Removing Support for Third Party Closed Source Modules
#61

Backpacks need to run code so that tools don’t break when they’re placed within them. There’s a good reason for it.

A better solution might just to make it so you can’t create them anymore. I have no idea why you can actively create them but it’s probably not a good idea.


#62

Unequipped tools don’t run code, unless I’m missing something. What reason would you have to keep the scripts of unequipped tools running? Doesn’t make sense to me.


#63

I’m not sure what you mean by this, unequipped tools in backpack do run code both scripts and localscripts, and I can think of a lot of reasons:

I’m sure there are a lot more usecases but these are the few I can come up with now anyway.


#64

Can Roblox not offer a way to cleanse infected places?

  1. I don’t know how to manually edit a published game.
  2. I tried the plugin mentioned, but one of my games is too large to be scanned by it.

#65

It will scan, just takes time. You can also lower the scan delay chance if you have a decent CPU. (It will increase lag the lower the delay chance gets)


#66

I’m sure I clarified what I meant when I said that. In either case, this answers my use case question. Disabling the creation of Backpack tools, as Dekkonot suggested, would probably be ideal then.


#67

3 posts were merged into an existing topic: Off-topic and bump posts


#68

wish I would’ve known this technique earlier with the script, I had a malicious plugin once. It’s all good now but one of my games was breached and I had to close it down. :wink:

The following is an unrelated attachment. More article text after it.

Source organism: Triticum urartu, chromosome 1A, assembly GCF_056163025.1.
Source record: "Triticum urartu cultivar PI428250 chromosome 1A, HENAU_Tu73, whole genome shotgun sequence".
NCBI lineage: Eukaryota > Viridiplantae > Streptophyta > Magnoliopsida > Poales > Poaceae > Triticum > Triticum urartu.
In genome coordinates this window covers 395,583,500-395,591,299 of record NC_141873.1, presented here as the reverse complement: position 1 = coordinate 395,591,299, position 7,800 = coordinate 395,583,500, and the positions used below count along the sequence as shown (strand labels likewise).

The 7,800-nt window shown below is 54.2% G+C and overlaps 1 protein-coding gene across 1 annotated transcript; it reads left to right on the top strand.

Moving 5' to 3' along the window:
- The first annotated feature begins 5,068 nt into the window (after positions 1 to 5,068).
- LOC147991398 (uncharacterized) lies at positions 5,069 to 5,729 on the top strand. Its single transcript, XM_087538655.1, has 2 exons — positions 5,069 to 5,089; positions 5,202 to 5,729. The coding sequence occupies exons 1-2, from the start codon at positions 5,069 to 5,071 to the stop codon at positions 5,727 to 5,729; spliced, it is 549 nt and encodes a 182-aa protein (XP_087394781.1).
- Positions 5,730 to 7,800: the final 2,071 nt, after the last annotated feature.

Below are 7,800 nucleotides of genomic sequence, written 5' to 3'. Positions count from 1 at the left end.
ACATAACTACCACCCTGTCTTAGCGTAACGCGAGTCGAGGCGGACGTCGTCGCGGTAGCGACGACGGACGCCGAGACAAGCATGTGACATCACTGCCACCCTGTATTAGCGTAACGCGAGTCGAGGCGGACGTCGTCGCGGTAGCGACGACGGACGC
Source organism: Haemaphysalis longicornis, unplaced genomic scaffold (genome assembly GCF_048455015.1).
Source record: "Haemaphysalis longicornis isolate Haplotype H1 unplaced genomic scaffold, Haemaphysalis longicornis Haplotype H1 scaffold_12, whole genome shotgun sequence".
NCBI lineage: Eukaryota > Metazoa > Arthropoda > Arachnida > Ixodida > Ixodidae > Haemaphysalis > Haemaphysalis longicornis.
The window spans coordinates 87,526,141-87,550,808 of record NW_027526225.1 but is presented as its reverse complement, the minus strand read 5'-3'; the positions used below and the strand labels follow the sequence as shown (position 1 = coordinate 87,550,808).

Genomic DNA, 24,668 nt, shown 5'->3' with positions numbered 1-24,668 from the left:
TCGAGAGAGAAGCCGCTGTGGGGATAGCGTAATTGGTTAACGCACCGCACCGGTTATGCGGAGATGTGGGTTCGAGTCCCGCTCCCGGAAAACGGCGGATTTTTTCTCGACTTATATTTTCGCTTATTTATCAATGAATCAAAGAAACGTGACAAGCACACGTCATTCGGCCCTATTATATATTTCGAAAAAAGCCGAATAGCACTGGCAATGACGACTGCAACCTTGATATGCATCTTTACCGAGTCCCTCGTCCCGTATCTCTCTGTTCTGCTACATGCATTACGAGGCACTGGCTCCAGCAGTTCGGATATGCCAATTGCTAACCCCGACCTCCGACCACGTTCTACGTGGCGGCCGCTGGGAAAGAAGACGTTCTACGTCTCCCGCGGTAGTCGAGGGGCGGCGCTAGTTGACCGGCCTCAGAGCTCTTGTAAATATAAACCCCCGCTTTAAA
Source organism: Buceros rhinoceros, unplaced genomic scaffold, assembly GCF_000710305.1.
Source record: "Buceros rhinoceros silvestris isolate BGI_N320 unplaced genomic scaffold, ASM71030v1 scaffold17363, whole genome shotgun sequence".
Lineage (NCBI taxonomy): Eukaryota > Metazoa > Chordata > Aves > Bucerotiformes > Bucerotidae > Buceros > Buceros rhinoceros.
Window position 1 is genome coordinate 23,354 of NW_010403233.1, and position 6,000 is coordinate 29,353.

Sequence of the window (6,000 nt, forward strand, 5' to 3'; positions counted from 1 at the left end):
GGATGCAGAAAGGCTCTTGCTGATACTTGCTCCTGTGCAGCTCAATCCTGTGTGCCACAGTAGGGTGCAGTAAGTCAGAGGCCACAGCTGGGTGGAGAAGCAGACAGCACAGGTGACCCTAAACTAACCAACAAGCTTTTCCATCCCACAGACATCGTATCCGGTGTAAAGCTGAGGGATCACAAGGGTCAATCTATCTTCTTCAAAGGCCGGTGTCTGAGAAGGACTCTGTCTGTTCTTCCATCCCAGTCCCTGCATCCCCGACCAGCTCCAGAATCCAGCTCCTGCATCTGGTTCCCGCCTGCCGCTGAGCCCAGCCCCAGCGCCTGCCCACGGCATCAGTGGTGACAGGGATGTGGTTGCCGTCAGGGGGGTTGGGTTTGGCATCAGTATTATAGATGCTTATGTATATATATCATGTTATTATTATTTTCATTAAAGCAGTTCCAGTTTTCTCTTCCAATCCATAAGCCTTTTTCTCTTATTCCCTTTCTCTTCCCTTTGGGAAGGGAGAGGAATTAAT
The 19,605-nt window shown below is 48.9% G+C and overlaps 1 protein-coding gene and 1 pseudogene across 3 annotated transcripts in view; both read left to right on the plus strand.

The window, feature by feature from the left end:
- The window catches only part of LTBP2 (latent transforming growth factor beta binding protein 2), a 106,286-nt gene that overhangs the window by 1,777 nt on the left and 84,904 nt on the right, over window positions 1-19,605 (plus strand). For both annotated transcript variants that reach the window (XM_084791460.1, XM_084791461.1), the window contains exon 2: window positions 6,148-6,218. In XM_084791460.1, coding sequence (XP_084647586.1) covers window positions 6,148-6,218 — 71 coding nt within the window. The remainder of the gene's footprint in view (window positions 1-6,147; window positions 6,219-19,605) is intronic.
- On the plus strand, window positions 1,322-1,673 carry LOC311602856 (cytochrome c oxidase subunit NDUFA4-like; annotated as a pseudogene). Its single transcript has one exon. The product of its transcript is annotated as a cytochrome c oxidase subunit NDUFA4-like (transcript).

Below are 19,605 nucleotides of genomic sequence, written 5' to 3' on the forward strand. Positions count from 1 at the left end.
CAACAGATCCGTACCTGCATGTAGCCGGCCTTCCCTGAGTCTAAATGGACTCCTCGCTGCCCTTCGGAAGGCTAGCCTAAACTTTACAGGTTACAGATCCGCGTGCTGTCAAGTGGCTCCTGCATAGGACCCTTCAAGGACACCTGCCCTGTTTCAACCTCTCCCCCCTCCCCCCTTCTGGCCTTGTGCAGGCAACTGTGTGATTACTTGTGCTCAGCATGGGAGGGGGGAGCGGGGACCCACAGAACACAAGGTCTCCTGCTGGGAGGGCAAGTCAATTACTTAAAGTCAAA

#69

The button to show hidden services should only show them if you are searching for them or if the service has children. A fix could also be to potentially alert the user when a script is parented from a plugin to one of those services for the first time.


#70

A post was merged into an existing topic: Off-topic and bump posts


#71

Check all your plugins, and check their authors. If it’s some really reputable name (i.e. Quenty, Crazyman32, etc.), then keep it; else, check their profile. See if they have some kind of developer role in a group or are in the Dev Forum Community group.

Look up the name of the plugins from authors you’re not exactly sure of on the library, especially ones you got off the first few pages of the library. If there’s duplicates, there may be a chance that you got an illegitimate copy that’s a duplicate of the original except with backdoor code injected into it. Remove those plugins and install the originals.

If you want to take a look at the source code yourself, check the Plugins folder, go up a folder on the file tree, then check InstalledPlugins. You can find every plugin you have installed and their source code in .rbxm format. You can import these into Studio to check the source code. It’d be smart to run Chris’s scanner on these or check for any script that looks suspicious and/or contains obfuscated or suspicious code. Uninstall these as well.

I was stuck with some backdoor prompting model purchases for a solid week until I read somewhere here that I should try inspecting plugin code by hand. You probably should to; you’d be surprised by how many times people (myself included) install malicious duplicates of popular plugins.


#72

This vulnerability is now patched. Scripts which were executing only because they were parented to a Backpack in some obscure location will no longer execute. The fix applies to both Studio and live games.


#73

Thank you for the speedy fix. I’ll be sure to update tonight.


#74

Can you mark this post as a solution to the OP?